“One must read quality books and newspapers, and form one’s own opinion on the major issues”
Jahangir’s World Times (JWT): First of all, please tell us about your educational background?
Mariya Javaid (MJ): I am an Electrical Engineer. I graduated from University of Engineering and Technology (UET), Lahore, in 2013.
JWT: What feature of the Pakistan Administrative Service (PAS) attracted you most?
MJ: Actually, PAS allows you to begin making meaningful, visible difference to the lives of people from the very start of your career. You don’t have to wait too long. Moreover, there is a large area of activities wherein you can contribute directly toward the wellbeing of people. In my view, this is one of the most distinguishing features of this service.
JWT: How has been your experience at the World Times Institute?
MJ: I joined World Times Institute (WTI) for mock interviews and my experience was really good. The interviewers gave me a fair idea of the CSS interview process. The exercise of mock interviews helped me in identifying my strengths and weaknesses. I also rehearsed answering questions about which I had limited knowledge. So, I felt more confident when appearing before the FPSC panel for the final interview .
JWT: What, in your opinion, is the key to making a difference in written part of CSS exam?
MJ: The key to score well in the written part of CSS exam is trying to have a good understanding of the topic; which is only possible by reading quality books. However, knowledge alone is not enough. One should also work on the art of attempting paper. One should make the life of the examiner easier by breaking one’s answer into proper parts, headings and sub-headings.
In addition, selection of optional subject is also very important. As much as we may like to deny, the fact remains that there exist high-scoring and low-scoring subjects. In my view, the criteria for subject selection, in order, are as follows:
1. High-scoring trend
2. Aspirant’s aptitude
3. Easy availability of reading material
4. Overlapping with other subjects
5. Not unnecessarily lengthy
JWT: Generally, compulsory subjects are considered low-scoring, what was your strategy to get through these very papers?
MJ: In my humble opinion, there is no shortcut to scoring well in the compulsory subjects. One must read quality books and newspapers, and form one’s own opinion on the major issues. So, my advice to the aspirants would be to focus on national and international issues and try to think of the underlying causes and pragmatic solutions thereupon, for the challenges.
JWT: What were the toughest and the easiest parts for you in the whole process of CSS exam?
MJ: The toughest part, probably, was to remain consistent as CSS is not an exam of one’s knowledge only; it tests one’s confidence and patience. The easiest part was going to the examination hall and taking the exam with full confidence.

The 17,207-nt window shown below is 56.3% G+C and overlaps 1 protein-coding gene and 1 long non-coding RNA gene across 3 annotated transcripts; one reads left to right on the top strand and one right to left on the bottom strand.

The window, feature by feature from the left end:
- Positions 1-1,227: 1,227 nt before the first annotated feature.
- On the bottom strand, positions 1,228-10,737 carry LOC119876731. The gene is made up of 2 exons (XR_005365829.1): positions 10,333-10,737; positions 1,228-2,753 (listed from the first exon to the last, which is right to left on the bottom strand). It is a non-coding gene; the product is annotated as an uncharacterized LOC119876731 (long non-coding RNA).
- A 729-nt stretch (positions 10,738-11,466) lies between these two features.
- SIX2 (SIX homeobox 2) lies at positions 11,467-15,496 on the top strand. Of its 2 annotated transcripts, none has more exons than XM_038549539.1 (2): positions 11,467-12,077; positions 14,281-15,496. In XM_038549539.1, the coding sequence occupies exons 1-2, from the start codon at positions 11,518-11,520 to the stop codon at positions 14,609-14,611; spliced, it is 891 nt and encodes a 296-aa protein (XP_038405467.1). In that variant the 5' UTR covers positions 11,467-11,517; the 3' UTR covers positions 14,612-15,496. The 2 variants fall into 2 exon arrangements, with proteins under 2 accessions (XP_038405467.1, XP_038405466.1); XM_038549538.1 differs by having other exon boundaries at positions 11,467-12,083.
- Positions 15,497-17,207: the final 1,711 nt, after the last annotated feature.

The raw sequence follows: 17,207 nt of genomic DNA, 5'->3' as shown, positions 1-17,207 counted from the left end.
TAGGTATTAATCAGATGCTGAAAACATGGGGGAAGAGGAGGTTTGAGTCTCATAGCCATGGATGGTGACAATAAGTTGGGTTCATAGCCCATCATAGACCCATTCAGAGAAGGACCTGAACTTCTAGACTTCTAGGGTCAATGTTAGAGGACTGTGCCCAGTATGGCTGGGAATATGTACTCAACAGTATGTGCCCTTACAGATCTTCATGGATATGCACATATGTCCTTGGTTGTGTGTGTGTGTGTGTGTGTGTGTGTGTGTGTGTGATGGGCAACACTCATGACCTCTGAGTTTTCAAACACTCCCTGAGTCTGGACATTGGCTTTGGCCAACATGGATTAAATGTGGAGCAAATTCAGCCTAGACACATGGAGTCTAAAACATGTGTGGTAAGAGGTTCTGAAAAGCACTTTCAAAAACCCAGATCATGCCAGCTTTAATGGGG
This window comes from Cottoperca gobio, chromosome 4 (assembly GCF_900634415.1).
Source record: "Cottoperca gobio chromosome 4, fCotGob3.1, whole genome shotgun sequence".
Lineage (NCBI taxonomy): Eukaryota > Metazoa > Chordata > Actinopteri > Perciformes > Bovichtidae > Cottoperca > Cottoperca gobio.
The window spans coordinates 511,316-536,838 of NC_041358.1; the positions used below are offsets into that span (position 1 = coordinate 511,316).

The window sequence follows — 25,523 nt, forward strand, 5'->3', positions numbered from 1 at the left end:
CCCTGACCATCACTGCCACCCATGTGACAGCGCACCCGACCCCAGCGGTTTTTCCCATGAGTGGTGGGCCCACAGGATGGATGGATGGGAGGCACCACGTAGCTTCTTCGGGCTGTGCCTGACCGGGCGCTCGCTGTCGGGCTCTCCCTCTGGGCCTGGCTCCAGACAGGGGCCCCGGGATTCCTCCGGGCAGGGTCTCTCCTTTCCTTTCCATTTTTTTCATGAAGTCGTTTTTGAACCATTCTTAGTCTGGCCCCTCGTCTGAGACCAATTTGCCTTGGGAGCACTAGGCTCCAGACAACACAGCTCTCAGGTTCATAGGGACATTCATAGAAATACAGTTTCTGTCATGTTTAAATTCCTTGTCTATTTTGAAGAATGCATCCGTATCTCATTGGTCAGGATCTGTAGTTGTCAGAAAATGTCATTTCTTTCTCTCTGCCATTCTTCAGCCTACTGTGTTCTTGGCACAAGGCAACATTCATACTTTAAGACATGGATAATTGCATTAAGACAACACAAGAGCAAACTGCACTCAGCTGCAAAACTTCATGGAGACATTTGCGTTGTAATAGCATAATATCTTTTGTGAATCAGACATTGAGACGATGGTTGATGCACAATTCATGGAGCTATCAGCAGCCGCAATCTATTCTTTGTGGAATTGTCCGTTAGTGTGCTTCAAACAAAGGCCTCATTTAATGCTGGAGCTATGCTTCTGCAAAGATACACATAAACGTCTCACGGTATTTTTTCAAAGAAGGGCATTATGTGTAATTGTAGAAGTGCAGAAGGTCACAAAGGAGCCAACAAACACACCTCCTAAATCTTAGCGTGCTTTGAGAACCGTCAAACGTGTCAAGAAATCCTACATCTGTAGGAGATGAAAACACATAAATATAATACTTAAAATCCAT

JWT: How should an aspirant write answers to get maximum marks?
MJ: In order to score maximum, one must practice the art of presenting one’s knowledge in a convincing manner. The language should be simple and very clear. One may also include maps, flowcharts and diagrams to illustrate one’s points.
MJ: Not Really. One should be able to properly convey one’s point without beating about the bush. The purpose is to answer the question, and the length should not matter. However, on average, writing 5 to 6 pages for an answer is considered an accepted practice.
JWT: How did you structure your Essay?
MJ: I like attempting argumentative essays and expressing my opinions on subjects. I did that by building my argument step by step. Essay is about the art of paragraphing where one paragraph should seamlessly lead into another and one should also avoid cluttering ideas into one paragraph.
JWT: How did you handle de-motivations you faced?
MJ: It is natural to lose motivation during preparation for a competitive examination as prestigious as CSS. I used to talk to my father and he would read me Surah Ad Duhaa to boost my morale. It really did wonders for me.
JWT: How a new aspirant should start his preparations for CSS exam?
MJ: A new aspirant should try to bring clarity from the very beginning. (S)he must talk to qualifiers and read their interviews so that (s)he doesn’t end up wasting energy on useless things. One must try to channel one’s preparation by choosing optional subjects wisely and focusing on important areas. Make friends with the newspaper and fix your written expression as a starting point.
My Advice for Fresh Aspirants
First things first, disabuse yourself of this notion that CSS is somehow a terribly difficult exam to crack. It’s not! There is largely some method in this madness and with the right kind of guidance, hard work and yes, some luck, you can sail through.
Special tips on:
Selection of optional subjects
Go for the subjects that overlap and help you in preparation of Compulsory Subjects.
Try to write introductory paragraphs for important questions, an outline and your analysis while preparing notes.
Reduce the whole subject to a few pages/flashcards by writing bulleted points or flowcharts, so that you may revise your notes on the day of exam